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UN faults 16 gov'ts for reprisals against critics

UN Secretary-General Ban Ki-moon (R) shakes hands with UN High Commissioner for Human Rights Navi Pillay prior to the opening of the to the twenty-first session of the UN Human Rights Council on September 10, 2012 at the United Nations offices in Geneva. (AFP PHOTO/UN PHOTO/JEAN MARC FERRE)

GENEVA: The United Nations has singled out 16 nations for cracking down on critics, saying most of those countries' governments are going unpunished for their acts of reprisal.

U.N. High Commissioner for Human Rights Navi Pillay told a special session of the Human Rights Council that the 16 nations detailed in a new report "have been far from sufficient" in preventing members of their own governments from resorting to intimidation and attacks on various activists.

"Reprisals and intimidation against individuals continue to be reported," she told the 47-nation council. "People may be threatened or harassed by government officials, including through public statements by high-level authorities. Associations and NGOs may see their activities monitored or restricted. Smear campaigns against those who cooperate with the U.N. may be organized. Threats may be made via phone calls, text messages or even direct contacts. People may also be arrested, beaten or tortured and even killed."

Pillay said there also has been a "lack of accountability in relation to the majority of reported cases of reprisals."

The report to the Geneva-based council for its session this month details alleged cases of killings, beatings, torture, arrests, threats, harassment and smear campaigns against human rights defenders, some arising out of backlash from the Arab Spring last year. The report covers mid-June 2011 to mid-July 2012 and cites cases in Algeria, Bahrain, Belarus, China, Colombia, Iran, Kazakhstan, Kenya, Lebanon, Malawi, Rwanda, Saudi Arabia, Sri Lanka, Sudan, Uzbekistan and Venezuela.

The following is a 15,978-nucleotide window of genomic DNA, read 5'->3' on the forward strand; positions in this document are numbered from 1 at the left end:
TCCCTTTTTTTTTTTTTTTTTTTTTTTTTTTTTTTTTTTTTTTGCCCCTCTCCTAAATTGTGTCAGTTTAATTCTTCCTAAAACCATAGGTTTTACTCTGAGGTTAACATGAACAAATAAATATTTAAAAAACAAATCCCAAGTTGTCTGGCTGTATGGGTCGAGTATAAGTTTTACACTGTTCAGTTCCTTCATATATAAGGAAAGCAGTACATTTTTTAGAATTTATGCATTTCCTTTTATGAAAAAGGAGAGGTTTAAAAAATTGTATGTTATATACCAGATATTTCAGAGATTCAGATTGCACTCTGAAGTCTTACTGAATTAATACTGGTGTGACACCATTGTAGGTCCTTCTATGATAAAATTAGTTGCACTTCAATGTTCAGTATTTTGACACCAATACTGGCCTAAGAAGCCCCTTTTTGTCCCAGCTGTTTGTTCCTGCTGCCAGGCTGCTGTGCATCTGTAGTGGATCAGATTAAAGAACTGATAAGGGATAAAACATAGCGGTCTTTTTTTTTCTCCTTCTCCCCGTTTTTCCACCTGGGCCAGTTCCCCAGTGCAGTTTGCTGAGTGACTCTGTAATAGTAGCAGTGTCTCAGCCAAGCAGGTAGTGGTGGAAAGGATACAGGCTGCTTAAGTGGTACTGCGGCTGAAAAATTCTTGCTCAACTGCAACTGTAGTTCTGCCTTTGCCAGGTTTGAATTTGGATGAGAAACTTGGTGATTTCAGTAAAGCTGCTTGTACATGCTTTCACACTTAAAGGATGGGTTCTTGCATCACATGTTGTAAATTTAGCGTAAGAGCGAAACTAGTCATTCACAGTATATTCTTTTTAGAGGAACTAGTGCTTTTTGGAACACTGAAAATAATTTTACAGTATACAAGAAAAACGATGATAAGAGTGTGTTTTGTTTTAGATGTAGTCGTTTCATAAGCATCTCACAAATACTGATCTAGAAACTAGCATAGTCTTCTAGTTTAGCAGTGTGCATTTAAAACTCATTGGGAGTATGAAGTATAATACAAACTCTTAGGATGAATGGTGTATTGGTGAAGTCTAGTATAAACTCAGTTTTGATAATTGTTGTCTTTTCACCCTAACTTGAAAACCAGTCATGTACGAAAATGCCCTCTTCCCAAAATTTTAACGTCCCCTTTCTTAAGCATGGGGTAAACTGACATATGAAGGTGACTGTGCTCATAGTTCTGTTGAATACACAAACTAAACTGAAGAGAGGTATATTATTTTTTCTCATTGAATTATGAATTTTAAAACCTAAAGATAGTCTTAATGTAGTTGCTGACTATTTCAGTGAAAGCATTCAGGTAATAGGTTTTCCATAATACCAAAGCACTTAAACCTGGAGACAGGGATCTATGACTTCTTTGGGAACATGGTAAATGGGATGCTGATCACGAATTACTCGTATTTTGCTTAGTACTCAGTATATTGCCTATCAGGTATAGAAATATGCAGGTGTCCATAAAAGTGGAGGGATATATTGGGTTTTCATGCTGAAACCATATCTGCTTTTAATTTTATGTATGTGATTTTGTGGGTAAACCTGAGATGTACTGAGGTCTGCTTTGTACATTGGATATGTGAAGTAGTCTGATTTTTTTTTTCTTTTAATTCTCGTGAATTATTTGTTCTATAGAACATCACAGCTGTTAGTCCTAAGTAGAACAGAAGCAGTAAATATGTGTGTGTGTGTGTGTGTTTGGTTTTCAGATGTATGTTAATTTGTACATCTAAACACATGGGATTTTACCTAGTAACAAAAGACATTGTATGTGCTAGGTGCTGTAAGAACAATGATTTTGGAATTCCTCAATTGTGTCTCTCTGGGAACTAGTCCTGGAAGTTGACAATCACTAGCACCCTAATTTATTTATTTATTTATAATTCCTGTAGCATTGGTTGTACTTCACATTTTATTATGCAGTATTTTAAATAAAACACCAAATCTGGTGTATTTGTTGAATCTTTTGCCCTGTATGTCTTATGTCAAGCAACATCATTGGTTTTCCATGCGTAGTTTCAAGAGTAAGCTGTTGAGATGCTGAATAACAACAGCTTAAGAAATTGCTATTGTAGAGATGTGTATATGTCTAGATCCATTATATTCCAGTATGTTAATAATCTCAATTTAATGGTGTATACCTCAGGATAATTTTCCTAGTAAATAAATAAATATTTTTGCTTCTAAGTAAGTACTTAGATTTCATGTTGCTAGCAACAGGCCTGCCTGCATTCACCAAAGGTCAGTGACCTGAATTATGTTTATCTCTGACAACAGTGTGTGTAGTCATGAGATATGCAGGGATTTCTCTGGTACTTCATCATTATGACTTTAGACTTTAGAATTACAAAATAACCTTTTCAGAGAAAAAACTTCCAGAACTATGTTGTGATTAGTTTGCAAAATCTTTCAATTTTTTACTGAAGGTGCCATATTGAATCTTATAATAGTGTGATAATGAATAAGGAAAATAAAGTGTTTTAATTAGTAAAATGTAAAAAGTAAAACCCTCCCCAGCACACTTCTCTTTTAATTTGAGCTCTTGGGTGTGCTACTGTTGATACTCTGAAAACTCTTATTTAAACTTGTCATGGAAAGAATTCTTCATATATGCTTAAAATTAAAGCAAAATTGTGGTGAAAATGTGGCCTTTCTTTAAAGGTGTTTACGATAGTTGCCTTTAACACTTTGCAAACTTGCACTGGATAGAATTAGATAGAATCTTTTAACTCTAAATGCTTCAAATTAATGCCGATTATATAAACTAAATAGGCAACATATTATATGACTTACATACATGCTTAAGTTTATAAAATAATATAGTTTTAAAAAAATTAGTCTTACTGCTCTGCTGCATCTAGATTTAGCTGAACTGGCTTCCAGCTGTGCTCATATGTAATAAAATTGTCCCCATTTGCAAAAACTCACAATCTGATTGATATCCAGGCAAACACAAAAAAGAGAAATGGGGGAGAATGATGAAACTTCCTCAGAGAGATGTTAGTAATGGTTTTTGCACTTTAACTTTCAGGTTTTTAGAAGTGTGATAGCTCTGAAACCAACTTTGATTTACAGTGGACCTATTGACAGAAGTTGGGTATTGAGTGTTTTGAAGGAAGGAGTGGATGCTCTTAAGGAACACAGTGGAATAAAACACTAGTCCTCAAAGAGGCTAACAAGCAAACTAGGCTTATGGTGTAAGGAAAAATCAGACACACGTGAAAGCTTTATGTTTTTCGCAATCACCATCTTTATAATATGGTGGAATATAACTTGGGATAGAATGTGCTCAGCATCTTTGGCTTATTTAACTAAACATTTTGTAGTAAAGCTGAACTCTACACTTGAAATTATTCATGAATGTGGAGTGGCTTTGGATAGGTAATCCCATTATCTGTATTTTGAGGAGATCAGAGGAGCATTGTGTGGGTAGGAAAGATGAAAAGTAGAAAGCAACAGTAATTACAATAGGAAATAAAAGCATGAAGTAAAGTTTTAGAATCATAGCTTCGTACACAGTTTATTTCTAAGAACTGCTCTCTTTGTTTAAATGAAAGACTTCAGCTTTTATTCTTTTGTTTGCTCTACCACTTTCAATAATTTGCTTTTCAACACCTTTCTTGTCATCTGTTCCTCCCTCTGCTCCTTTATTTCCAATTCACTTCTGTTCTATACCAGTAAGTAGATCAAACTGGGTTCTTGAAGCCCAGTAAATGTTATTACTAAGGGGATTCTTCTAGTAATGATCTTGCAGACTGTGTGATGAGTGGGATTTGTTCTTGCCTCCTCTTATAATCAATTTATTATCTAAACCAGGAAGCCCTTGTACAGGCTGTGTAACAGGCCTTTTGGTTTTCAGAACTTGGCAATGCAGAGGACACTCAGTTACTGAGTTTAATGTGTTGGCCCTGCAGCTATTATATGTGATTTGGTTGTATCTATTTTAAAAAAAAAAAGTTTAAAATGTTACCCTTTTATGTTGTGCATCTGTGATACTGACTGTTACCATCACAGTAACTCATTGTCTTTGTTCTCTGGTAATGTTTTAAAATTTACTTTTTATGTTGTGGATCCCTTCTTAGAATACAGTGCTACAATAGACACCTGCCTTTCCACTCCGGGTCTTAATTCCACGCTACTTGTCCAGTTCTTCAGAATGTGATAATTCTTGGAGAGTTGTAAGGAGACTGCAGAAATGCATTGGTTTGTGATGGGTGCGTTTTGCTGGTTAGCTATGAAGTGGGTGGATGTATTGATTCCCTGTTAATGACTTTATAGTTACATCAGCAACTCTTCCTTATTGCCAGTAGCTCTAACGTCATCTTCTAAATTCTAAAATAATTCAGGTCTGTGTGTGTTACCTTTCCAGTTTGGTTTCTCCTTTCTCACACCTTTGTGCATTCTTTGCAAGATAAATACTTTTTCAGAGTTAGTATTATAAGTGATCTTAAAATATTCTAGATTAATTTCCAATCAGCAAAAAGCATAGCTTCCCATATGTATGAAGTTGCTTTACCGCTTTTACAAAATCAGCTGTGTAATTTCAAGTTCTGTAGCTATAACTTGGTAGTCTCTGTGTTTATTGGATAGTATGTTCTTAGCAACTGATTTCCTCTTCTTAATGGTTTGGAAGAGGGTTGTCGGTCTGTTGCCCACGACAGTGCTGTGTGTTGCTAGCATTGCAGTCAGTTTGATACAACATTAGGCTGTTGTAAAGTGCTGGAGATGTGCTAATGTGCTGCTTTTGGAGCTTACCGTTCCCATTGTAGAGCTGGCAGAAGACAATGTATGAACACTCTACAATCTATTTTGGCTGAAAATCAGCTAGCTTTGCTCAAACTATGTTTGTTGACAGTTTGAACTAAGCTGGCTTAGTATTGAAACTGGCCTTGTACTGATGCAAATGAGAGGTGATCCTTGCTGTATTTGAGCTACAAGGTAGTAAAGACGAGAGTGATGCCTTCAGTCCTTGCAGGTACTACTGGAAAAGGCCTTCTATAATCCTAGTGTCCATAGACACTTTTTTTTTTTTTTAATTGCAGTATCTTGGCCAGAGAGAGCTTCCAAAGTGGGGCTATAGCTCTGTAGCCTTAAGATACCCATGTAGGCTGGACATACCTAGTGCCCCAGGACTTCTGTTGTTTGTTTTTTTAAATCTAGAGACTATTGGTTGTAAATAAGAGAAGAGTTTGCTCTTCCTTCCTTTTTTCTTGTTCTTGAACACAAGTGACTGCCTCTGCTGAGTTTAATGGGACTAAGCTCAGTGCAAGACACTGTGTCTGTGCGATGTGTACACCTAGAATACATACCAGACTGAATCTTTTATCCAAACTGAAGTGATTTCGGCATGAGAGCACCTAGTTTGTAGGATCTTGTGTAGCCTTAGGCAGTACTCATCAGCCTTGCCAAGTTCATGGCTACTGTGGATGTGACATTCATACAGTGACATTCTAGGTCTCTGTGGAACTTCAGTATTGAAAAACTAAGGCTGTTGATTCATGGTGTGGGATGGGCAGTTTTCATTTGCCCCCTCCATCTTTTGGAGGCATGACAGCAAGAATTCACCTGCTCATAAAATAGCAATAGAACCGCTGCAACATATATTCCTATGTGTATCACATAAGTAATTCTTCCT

A Colombian man who reportedly witnessed the execution of several civilians said, for example, that he was subjected to death threats and beatings after reporting it to U.N. officials, and then was threatened on a street in Baranquilla in May a day after he met with a UN official.

"What were you doing with the U.N. woman yesterday?" the man said he was asked.

One activist, Mohammed Al-Maskati, told the council Thursday that as president of the Bahrain Youth Society for Human Rights he had "received more than a dozen anonymous phone calls threatening my life and the safety of my family" during the previous three days because he tweeted that he would be attending the council session.

Bahrain's human rights minister, Dr. Salah Bin Ali Abdulrahman, told The Associated Press that "we are serious about issues related to human rights principles" and that any reported allegations of such abuses are investigated.

"I am willing to investigate any cases if there is some evidence or documents regarding reprisals," he said in an interview.

"It's important for us, if there are any reprisals or violations happening to anybody, individuals or citizens, we have a full judicial system, fully independent," said Abdulrahman, who is a family practice medical doctor, adding that activists are raising the issues more outside the country than within it. "If anybody is being violated or threatened, they should report that in Bahrain."

The country's unrest, part of the Arab Spring, began in February 2011 when its Shiite majority began an uprising demanding a greater political voice in the Sunni-ruled country, which is home to the U.S. Navy's 5th Fleet.

Abdulrahman said the country's series of reforms, including giving more powers to the elected parliament, holding open dialogues and educating people about their rights, would eventually include most measures recommended by its own and the U.N.'s reviews.

Pillay urged the council - and the world's nations - to do more.

"We need more coherent and solid strategies to put an end to reprisals," she said. "Reprisals are not only unacceptable: they are also ineffective in the long term. Preventing people from expressing their will or their dissent freely, does not succeed. Ultimately, freedom will always prevail. And information will always find its way to the outside word."

 

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